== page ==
« Navratri

Rituals & customs of Navratri

Explore the symbolization of Navratri rituals and discover the deeper meaning of this highly anticipated festival of India.

Published at Mon, May 20 2019 • Updated Wed, September 11 2019
A man holding the Aarti (light in a flame form) worships Goddess Durga.
© Chris Shervey / flickr [CC BY 2.0]
A man holding the Aarti (light in a flame form) worships Goddess Durga.

Common practices and rituals of Narvatri

The followed practices include religious, spiritual and festivity aspects. They are related to traditional beliefs and old habits that evolved during the centuries and construct the colorful spectrum of Navratri festival.

Praying (Mantras)

Mantras from a group of Navratri observers.
© nevil zaveri / flickr [CC BY 2.0]
Mantras from a group of Navratri observers.

According to religious texts, it is highly recommended to chant mantras during the Navratri period. It is one of the best ways to make the occasion sacred and joyful as well as to show devotion to Goddess Durga.

It is believed that mantras bring luck and happiness, while the proper way of chanting them is crucial in order to have a positive result. More specifically, the mantra chanting should be done in a clean environment and the faithful should try to have the correct pronunciation. Mantras are also chanted in groups where an eligible brahmin on behalf of a larger group of faithful.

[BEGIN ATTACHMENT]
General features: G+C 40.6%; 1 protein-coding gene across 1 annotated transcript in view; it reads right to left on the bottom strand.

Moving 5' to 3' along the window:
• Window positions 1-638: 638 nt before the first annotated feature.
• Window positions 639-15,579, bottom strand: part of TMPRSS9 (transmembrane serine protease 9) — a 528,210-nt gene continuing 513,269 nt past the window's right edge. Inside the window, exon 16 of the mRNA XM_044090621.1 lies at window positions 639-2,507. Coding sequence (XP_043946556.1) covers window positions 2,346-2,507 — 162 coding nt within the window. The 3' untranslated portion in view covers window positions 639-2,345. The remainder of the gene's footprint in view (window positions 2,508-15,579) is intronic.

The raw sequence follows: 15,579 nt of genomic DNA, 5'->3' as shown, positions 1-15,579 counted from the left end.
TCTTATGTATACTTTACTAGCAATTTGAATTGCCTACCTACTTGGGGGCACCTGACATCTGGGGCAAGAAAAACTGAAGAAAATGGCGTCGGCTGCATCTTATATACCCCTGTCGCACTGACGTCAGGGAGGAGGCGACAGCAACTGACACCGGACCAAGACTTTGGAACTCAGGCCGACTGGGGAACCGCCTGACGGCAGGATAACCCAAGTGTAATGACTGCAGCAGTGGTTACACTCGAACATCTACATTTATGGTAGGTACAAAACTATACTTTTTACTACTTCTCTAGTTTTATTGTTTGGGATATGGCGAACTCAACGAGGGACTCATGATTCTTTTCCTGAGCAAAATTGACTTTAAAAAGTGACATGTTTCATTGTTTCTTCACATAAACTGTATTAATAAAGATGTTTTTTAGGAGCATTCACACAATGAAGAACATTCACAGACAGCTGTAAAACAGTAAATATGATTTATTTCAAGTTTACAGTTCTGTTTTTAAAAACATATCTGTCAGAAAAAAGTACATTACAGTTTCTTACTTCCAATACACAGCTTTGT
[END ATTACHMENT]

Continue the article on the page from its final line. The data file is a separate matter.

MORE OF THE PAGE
Among others, the Gayatri Mantra is very famous. This is a highly revered mantra dedicated to Savitr the sun deity. Usually, it is repeated three times per day (morning, afternoon, evening) by worshipers who wear clean clothes and seat quietly showing dedication to the Goddess.

Ritual of the light (Aarti)

Aarti ritual by Ganges river in Varanasi.
© Arian Zwegers / flickr [CC BY 2.0]
Aarti ritual by Ganges river in Varanasi.

This is a religious worshiping ritual in which light (usually in a form of flame) is offered in front of the idol (or a picture) of Goddess Durga. Aarti derives from the Sanskrit word Arartika that means something that removes darkness.

Aarti is usually a ritual that follows after the end of ritual prayers (pujas) or song and music sessions (bhajans) devoted to the Goddess. Sometimes it is very simple and is executed by one person. In other cases, it has a more elaborate form and is performed in front of large crowds.

The Aarti that is performed during Navratri festival is an expression of love, gratitude, and devotion of the faithful towards Durga. The flame (or light) placed on a metal plate symbolizes the power of the deity, while the circulating movement around the idol (or picture) is also accompanied by songs that praise the Goddess.